So you list your Manhattan property and are imagining bidding wars and cash offers. What happens if you do not receive offers or have a dearth of showings? At what point do you adjust your price and how much do you adjust? Normally, within the first month you like to see showings and perhaps an offer, this is the best time to capture someone off the initial marketing/interest. If however, you have very few showings, an adjustment might be needed. But how much?
Often times, I will see price adjustments of $20,000 on a $3 million property or $100k on and $8 million property. These types of adjustments will not move the needle at all. Generally speaking analyze the data of showings of your property with your real estate broker and compare it with traffic of recently sold and comparable listings that are for sale and you can see how far off you are on your pricing. If you are getting showings but no offers what that means is the market is willing to come see your property but not offer on it. In this case 7-8% might be enough. However a total lack of showings and a declining market are a bad combination. If that is the case an adjustment of 10% or more depending on what the competing properties are offering. Communication is very important here with your real estate broker. I use a project management site to communicate directly with my clients so that if they want to know about showings and feedback from buyers in real time they can receive these updates directly in their email box or on their phones. You need to get that feedback to understand what the buyer market mindset is.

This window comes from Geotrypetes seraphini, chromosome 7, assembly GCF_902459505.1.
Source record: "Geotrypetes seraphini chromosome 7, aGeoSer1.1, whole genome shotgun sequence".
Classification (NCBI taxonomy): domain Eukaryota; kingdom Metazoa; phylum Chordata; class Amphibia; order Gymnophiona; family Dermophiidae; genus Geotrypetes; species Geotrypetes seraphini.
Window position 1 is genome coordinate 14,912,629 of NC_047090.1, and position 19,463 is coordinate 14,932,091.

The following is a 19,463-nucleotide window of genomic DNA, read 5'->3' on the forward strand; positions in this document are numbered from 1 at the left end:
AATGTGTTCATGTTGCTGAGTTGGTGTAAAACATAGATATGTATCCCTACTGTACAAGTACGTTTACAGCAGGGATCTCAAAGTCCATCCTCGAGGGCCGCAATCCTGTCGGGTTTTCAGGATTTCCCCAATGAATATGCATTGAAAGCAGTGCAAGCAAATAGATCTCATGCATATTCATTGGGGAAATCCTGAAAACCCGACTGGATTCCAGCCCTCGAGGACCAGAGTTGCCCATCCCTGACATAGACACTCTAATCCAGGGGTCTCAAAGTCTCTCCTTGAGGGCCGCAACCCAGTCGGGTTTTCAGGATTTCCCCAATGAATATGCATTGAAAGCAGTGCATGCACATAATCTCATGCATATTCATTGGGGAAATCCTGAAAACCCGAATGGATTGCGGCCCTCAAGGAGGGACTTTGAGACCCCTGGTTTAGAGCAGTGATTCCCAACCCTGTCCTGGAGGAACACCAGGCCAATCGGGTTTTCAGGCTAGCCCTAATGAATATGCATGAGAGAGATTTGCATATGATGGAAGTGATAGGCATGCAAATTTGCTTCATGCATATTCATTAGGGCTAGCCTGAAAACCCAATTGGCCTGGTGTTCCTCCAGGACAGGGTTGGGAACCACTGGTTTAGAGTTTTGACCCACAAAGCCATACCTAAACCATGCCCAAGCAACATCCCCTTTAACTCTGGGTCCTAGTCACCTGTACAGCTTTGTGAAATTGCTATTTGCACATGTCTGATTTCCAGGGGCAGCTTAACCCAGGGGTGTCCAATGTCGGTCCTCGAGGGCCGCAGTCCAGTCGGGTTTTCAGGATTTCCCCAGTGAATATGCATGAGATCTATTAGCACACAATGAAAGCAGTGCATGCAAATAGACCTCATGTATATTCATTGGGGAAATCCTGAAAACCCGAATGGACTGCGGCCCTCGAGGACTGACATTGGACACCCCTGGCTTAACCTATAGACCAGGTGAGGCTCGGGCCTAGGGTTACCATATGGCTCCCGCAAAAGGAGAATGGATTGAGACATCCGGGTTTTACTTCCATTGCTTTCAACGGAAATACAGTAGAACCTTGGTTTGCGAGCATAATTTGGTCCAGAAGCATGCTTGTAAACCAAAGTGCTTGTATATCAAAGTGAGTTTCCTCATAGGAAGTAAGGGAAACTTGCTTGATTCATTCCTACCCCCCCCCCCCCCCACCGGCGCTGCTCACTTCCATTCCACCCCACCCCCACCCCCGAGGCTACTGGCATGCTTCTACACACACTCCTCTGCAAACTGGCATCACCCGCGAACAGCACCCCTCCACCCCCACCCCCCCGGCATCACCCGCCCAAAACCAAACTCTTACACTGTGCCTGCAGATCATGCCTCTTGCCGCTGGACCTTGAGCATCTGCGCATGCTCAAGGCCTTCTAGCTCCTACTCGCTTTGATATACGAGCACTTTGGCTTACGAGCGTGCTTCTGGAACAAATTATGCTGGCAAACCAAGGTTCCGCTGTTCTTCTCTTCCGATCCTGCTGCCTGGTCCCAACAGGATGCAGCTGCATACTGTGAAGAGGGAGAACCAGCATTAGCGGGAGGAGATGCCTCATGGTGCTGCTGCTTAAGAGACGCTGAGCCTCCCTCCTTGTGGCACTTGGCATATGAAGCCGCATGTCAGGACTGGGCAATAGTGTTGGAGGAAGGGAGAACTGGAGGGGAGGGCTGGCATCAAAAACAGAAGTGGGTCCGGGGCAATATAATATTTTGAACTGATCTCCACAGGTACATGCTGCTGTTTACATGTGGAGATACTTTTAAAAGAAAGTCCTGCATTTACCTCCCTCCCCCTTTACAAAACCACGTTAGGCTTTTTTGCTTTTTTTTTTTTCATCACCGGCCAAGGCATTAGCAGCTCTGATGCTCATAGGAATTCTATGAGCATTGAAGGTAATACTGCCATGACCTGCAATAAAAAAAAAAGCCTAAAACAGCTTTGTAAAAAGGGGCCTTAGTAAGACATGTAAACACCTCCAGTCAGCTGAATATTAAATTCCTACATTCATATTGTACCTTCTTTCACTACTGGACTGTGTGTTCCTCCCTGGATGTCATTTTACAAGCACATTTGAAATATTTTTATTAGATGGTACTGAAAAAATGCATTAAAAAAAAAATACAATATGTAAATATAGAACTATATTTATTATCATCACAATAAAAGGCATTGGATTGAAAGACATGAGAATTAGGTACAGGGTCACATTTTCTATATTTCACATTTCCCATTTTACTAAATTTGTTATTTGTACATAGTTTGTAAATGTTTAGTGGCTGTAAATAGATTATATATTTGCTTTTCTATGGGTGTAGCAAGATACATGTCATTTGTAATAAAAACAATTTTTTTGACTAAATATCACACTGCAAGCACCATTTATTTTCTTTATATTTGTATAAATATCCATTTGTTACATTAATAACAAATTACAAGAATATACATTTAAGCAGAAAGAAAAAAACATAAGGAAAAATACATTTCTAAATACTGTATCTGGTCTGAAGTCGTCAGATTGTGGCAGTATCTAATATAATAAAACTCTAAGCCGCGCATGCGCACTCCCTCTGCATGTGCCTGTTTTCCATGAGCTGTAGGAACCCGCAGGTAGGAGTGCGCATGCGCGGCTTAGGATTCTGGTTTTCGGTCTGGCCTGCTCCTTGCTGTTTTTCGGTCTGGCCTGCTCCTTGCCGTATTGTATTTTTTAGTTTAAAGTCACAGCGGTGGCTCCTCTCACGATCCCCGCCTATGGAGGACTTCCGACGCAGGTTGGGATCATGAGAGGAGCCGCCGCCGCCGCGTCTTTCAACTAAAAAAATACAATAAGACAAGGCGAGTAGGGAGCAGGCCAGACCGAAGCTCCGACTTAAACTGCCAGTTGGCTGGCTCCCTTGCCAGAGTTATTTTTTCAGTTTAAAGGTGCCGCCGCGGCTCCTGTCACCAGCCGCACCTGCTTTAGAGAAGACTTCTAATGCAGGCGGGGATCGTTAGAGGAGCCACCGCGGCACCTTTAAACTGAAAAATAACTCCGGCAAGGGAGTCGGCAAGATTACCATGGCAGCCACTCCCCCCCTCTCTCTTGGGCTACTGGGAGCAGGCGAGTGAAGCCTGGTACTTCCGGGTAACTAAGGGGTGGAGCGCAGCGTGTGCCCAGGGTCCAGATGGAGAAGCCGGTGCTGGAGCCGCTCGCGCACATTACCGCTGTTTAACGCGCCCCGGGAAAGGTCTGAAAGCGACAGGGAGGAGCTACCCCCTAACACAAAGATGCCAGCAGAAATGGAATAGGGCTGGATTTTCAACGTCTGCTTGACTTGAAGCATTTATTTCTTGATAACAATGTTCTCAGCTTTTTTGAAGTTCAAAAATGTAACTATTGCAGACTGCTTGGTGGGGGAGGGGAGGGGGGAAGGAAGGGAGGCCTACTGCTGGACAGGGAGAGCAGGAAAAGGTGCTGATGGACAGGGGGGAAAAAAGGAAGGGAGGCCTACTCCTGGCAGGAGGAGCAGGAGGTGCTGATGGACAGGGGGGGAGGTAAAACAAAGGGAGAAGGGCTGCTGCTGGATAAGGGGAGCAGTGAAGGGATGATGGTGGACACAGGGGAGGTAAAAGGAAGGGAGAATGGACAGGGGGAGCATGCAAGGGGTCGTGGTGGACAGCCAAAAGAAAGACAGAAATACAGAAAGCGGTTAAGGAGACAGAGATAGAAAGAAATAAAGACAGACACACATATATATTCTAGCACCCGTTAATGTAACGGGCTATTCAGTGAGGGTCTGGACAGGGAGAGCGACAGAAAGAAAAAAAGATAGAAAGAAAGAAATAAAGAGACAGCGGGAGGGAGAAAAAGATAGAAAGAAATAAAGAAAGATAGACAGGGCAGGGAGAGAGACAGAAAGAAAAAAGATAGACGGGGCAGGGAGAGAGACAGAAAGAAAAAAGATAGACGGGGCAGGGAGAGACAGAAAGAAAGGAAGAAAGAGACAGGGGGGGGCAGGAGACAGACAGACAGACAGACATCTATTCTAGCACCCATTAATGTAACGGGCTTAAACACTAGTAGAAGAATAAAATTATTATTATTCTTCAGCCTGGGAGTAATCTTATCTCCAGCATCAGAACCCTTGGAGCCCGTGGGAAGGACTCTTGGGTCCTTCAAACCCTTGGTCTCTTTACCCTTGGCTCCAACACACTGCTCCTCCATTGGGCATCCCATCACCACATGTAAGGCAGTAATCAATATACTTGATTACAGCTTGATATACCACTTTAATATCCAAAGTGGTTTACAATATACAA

Recently, on a Battery Park City listing that I had, we had to reduce it twice from $1.5 million to $1.35 to eventually $1.2 million. That was due to an extreme case where the common charges and taxes were unusually high. In this case, two very strong negatives were dragging the price down but thankful the seller adjusted and was able to get a buyer before the market headed down even more which it did especially in that neighborhood.
So as far as price adjustments, be aggressive with them especially if after the first month you are getting zero or a very low amount of showings. Be less aggressive when you are getting showings but no offers. And adjust your expectations when the market is heading down and there is more inventory coming to market to compete with your property.
The Author- Brian Silvestry , a licensed real estate broker, has been selling residential and commercial real estate since 1999. He has sold in every Manhattan market from Battery Park City to Washington Heights.